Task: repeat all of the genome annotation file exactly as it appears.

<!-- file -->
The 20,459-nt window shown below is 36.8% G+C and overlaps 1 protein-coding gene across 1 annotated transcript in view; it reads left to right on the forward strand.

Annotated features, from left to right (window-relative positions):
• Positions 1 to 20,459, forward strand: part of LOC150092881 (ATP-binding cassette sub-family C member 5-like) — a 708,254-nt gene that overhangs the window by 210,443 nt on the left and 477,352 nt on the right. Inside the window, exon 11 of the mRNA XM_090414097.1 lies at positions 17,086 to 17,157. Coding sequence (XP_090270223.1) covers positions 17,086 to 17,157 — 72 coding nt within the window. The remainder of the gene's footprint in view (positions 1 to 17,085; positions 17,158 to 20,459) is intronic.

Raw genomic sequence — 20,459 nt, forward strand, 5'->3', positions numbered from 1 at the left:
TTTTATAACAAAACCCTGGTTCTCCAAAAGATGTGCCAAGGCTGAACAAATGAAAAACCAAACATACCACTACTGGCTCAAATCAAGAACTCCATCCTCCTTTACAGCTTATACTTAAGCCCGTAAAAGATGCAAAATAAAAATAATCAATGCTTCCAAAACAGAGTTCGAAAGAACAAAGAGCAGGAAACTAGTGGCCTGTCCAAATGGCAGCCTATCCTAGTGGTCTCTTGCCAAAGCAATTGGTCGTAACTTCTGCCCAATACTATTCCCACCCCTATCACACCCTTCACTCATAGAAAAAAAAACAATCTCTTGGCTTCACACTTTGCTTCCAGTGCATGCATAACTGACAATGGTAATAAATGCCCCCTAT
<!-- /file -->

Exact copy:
The 20,459-nt window shown below is 36.8% G+C and overlaps 1 protein-coding gene across 1 annotated transcript in view; it reads left to right on the forward strand.

Annotated features, from left to right (window-relative positions):
• Positions 1 to 20,459, forward strand: part of LOC150092881 (ATP-binding cassette sub-family C member 5-like) — a 708,254-nt gene that overhangs the window by 210,443 nt on the left and 477,352 nt on the right. Inside the window, exon 11 of the mRNA XM_090414097.1 lies at positions 17,086 to 17,157. Coding sequence (XP_090270223.1) covers positions 17,086 to 17,157 — 72 coding nt within the window. The remainder of the gene's footprint in view (positions 1 to 17,085; positions 17,158 to 20,459) is intronic.

Raw genomic sequence — 20,459 nt, forward strand, 5'->3', positions numbered from 1 at the left:
TTTTATAACAAAACCCTGGTTCTCCAAAAGATGTGCCAAGGCTGAACAAATGAAAAACCAAACATACCACTACTGGCTCAAATCAAGAACTCCATCCTCCTTTACAGCTTATACTTAAGCCCGTAAAAGATGCAAAATAAAAATAATCAATGCTTCCAAAACAGAGTTCGAAAGAACAAAGAGCAGGAAACTAGTGGCCTGTCCAAATGGCAGCCTATCCTAGTGGTCTCTTGCCAAAGCAATTGGTCGTAACTTCTGCCCAATACTATTCCCACCCCTATCACACCCTTCACTCATAGAAAAAAAAACAATCTCTTGGCTTCACACTTTGCTTCCAGTGCATGCATAACTGACAATGGTAATAAATGCCCCCTAT